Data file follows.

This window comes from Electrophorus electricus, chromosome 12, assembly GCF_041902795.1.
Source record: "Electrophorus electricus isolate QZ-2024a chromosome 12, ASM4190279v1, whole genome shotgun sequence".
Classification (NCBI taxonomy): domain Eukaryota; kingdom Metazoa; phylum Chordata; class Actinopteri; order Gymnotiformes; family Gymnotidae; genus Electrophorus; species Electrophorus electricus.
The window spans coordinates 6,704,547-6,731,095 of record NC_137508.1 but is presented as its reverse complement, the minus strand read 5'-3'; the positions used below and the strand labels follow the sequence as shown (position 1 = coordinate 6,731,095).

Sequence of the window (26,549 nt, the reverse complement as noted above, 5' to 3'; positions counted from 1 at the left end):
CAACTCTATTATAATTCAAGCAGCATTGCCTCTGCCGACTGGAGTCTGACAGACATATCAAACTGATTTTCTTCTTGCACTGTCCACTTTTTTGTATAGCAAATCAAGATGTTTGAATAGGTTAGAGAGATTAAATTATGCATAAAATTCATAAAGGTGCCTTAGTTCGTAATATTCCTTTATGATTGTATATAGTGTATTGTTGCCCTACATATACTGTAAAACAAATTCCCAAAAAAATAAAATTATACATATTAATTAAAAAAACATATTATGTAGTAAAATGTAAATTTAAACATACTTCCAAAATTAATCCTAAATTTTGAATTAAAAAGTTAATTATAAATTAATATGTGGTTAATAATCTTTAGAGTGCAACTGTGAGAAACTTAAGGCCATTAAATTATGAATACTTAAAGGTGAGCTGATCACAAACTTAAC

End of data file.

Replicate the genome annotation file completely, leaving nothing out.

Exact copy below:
This window comes from Electrophorus electricus, chromosome 12, assembly GCF_041902795.1.
Source record: "Electrophorus electricus isolate QZ-2024a chromosome 12, ASM4190279v1, whole genome shotgun sequence".
Classification (NCBI taxonomy): domain Eukaryota; kingdom Metazoa; phylum Chordata; class Actinopteri; order Gymnotiformes; family Gymnotidae; genus Electrophorus; species Electrophorus electricus.
The window spans coordinates 6,704,547-6,731,095 of record NC_137508.1 but is presented as its reverse complement, the minus strand read 5'-3'; the positions used below and the strand labels follow the sequence as shown (position 1 = coordinate 6,731,095).

Sequence of the window (26,549 nt, the reverse complement as noted above, 5' to 3'; positions counted from 1 at the left end):
CAACTCTATTATAATTCAAGCAGCATTGCCTCTGCCGACTGGAGTCTGACAGACATATCAAACTGATTTTCTTCTTGCACTGTCCACTTTTTTGTATAGCAAATCAAGATGTTTGAATAGGTTAGAGAGATTAAATTATGCATAAAATTCATAAAGGTGCCTTAGTTCGTAATATTCCTTTATGATTGTATATAGTGTATTGTTGCCCTACATATACTGTAAAACAAATTCCCAAAAAAATAAAATTATACATATTAATTAAAAAAACATATTATGTAGTAAAATGTAAATTTAAACATACTTCCAAAATTAATCCTAAATTTTGAATTAAAAAGTTAATTATAAATTAATATGTGGTTAATAATCTTTAGAGTGCAACTGTGAGAAACTTAAGGCCATTAAATTATGAATACTTAAAGGTGAGCTGATCACAAACTTAAC